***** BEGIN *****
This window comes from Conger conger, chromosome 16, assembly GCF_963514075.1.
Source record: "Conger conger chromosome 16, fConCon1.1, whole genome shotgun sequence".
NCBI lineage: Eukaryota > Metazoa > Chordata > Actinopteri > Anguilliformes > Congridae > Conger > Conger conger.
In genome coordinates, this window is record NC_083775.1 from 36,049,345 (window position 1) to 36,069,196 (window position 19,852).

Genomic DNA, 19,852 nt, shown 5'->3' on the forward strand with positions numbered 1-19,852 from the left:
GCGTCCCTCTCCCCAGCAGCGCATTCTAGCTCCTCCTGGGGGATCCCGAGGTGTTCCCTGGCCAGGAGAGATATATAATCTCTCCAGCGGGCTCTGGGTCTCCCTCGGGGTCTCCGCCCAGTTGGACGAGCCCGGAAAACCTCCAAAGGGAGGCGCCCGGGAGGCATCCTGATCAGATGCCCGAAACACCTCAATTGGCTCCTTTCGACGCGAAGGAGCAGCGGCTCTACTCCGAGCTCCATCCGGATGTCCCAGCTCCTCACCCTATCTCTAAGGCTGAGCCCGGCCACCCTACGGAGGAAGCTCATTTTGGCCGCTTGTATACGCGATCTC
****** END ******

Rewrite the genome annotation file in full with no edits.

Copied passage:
This window comes from Conger conger, chromosome 16, assembly GCF_963514075.1.
Source record: "Conger conger chromosome 16, fConCon1.1, whole genome shotgun sequence".
NCBI lineage: Eukaryota > Metazoa > Chordata > Actinopteri > Anguilliformes > Congridae > Conger > Conger conger.
In genome coordinates, this window is record NC_083775.1 from 36,049,345 (window position 1) to 36,069,196 (window position 19,852).

Genomic DNA, 19,852 nt, shown 5'->3' on the forward strand with positions numbered 1-19,852 from the left:
GCGTCCCTCTCCCCAGCAGCGCATTCTAGCTCCTCCTGGGGGATCCCGAGGTGTTCCCTGGCCAGGAGAGATATATAATCTCTCCAGCGGGCTCTGGGTCTCCCTCGGGGTCTCCGCCCAGTTGGACGAGCCCGGAAAACCTCCAAAGGGAGGCGCCCGGGAGGCATCCTGATCAGATGCCCGAAACACCTCAATTGGCTCCTTTCGACGCGAAGGAGCAGCGGCTCTACTCCGAGCTCCATCCGGATGTCCCAGCTCCTCACCCTATCTCTAAGGCTGAGCCCGGCCACCCTACGGAGGAAGCTCATTTTGGCCGCTTGTATACGCGATCTC